• Clinical impressions suggesting that the sound of
    a normal swallow may be distinguished from the
    sound of a dysphagic swallow have been validated
    by efficacy studies

39
Cervical Auscultation
  • Zenner, Losinski, Mills (1995)
  • Incorporated CA with stethoscope into the CSE to
    enhance the ability to detect aspiration and to
    determine specialised diet management for
    patients in long term care.
  • Subjects 50 patients (males, 23-103yrs) referred
    for assessment of suspected dysphagia.
  • Conducted CSE, with CA, on each patient, followed
    by VFS.

40
Cervical Auscultation
  • Zenner, Losinski, Mills (1995) cont
  • Results
  • CSE and VFS agreement
  • Oral transit delay 72
  • Oral residuals 62
  • Pharyngeal delay 66
  • Pharyngeal residuals 42
  • Aspiration 76 (stat. sig.)
  • Diet Mgmt
  • Restriction of thin liquids 82
  • Restriction of bread products 88

Results support the use of CA in detecting
aspiration and in diet recommendations for
patients in long term care. the use of CA as a
highly sensitive and specific method of dysphagia
assessment in long term care
41
Cervical Auscultation
  • Eicher, Manno, Fox, Kerwin (1994)
  • Purpose determine whether a clinical paediatric
    swallowing assessment (incl. CA) can accurately
    predict penetration/aspiration as documented by
    VFS
  • Subjects 49 children 1-319 months
  • Clinical judgement and VFS agreement re presence
    of penetration and aspiration
  • without CA - 76
  • with CA - 86 (stat.sig.)
  • Authors conclusions
  • CA can be used as an effective screening tool for
    penetration/aspiration as well as follow up in
    the treatment of paediatric dysphagia.
  • Feel confident when recommend to postpone or
    cancel a VFS study when evaluation with CA
    suggests a completely competent swallow.

42
Oxygen Saturation
  • Definition
  • Non-invasive continuous measure of arterial blood
    oxygenation
  • Provides information about
  • Oxygenation of peripheral blood flow
  • Aspiration event vs overall pulmonary status
  • Technique
  • Sensor placed on finger, toe, earlobe
  • As oxygen content of the blood increases, blood
    colour changes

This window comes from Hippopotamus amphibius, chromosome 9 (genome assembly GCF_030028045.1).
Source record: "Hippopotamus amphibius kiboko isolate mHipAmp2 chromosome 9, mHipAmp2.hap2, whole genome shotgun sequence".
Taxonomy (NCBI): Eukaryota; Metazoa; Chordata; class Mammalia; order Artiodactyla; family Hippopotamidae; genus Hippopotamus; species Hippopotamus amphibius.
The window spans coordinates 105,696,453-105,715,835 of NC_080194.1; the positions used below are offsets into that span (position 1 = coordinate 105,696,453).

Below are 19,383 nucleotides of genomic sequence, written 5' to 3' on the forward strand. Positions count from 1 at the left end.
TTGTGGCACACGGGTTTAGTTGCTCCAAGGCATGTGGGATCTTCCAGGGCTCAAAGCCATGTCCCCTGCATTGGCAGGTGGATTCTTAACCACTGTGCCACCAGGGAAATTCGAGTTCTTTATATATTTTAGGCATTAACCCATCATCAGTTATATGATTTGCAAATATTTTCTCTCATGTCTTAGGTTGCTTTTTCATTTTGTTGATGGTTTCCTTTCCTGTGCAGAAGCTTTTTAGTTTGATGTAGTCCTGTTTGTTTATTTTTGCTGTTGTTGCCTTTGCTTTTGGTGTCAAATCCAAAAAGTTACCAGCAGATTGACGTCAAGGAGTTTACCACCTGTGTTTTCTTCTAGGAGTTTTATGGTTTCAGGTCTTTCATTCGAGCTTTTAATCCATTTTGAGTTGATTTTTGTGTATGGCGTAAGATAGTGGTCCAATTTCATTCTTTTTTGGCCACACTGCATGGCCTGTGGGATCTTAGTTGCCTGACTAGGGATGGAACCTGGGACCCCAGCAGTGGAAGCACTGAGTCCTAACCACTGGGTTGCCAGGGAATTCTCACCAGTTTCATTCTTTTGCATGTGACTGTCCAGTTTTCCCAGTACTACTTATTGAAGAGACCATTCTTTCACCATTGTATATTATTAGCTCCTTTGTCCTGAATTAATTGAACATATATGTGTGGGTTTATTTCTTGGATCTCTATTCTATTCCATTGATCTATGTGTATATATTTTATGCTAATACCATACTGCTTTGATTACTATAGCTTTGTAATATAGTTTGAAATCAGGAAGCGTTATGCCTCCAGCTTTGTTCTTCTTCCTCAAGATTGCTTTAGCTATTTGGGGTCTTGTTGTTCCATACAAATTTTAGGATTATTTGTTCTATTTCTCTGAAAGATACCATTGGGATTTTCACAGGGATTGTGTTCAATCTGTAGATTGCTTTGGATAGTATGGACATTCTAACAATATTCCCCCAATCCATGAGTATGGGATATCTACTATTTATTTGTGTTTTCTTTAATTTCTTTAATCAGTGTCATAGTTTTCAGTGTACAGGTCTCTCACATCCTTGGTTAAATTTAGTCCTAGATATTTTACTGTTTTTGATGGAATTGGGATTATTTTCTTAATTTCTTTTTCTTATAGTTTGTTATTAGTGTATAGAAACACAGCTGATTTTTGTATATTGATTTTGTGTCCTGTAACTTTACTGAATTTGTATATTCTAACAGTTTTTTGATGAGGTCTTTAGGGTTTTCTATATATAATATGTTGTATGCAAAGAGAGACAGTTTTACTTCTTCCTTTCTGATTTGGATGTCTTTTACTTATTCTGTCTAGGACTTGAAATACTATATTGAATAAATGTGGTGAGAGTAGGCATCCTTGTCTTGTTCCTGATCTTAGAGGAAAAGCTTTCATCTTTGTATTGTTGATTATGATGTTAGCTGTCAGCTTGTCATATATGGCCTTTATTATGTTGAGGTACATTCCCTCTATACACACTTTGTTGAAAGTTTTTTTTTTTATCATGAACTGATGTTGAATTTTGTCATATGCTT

• Sensors monitor the wavelengths of light emitted
    by small light source as it passes through tissue
  • Measures the amount of light absorbed by the
    blood in the tissue
  • 95-100 normal range lt90 suggests significant
    problems

43
Oxygen Saturation
  • Sherman et al (1999)
  • Patients with aspiration or penetration without
    clearing had a significant decline in Sp02
    compared to those with penetrated but cleared or
    in whom no penetration was observed.
  • Colodny (2000)
  • Aspirators had lower Sp02 levels before, during
    and after feeding compared with nonaspirators.
    Those who aspirated solids were most compromised.
  • Pulse level rose for all patients from before to
    during feeding declined after feeding.
  • No relationship found between levels and
    aspiration events.

44
Pulse Oximetry
  • Sellars, Dunnet and Carter (1998)
  • Pulse oximetry was undertaken in six patients
    undergoing videofluoroscopic study of swallow.
  • Normal controls also underwent pulse oximetry
    during feeding.
  • No clear-cut relationship between changes in
    arterial oxygenation and aspiration.
  • However, some support is found for the
    association between altered arterial oxygenation
    and oral feeding in dysphagic individuals.

45
Pulse Ox-in-a-tree
  • Zaidi and a bunch of other people (1995)
  • For 10 weeks all acute stroke admissions were
    seen within 48 hours for oximetry assessment
  • Patients swallowed 10ml water while sitting up
    and SaO2 was noted for 2 minutes.
  • Two control groups underwent the same assessment.
  • Subjects underwent independent assessment of
    swallowing by a speech and language therapist
    (SLT).
  • Mean (SD) SaO2 fall in subjects 2.6 (2.9)) was
    significantly more than in control 1.1 (0.8)
    or IP 1.1 (0.9).
  • Mean (SD) SaO2 fall was significantly more in
    SLT-graded 'aspirators' 4.6 (2.7) than
    'nonaspirators' 1.4 (1.0).
  • Conclude that
  • (1) a fall in SaO2 on swallowing fluid is common
    in patients with acute stroke (2) the presence
    or absence of desaturation agrees statistically
    with SLT assessment of aspiration (3) SaO2
    measures may aid bedside assessment of
    swallowing.

46
Pulse Oximetry
  • Collins MJ Bakheit AM (1997)
  • Pulse oximetry was performed simultaneously with
    videofluoroscopy in 54 consecutive dysphagic
    stroke patients.
  • RESULTS Pulse oximetry reliably predicted
    aspiration or lack of it in 81.5 of cases.
  • The predictive value of the test was low in
    patients aged gt or 65 years and possibly those
    with chronic lung disease
  • One smoker also had a false-negative pulse
    oximetry result, ie, normal oxygen saturation
    despite radiological evidence of aspiration.
About PowerShow.com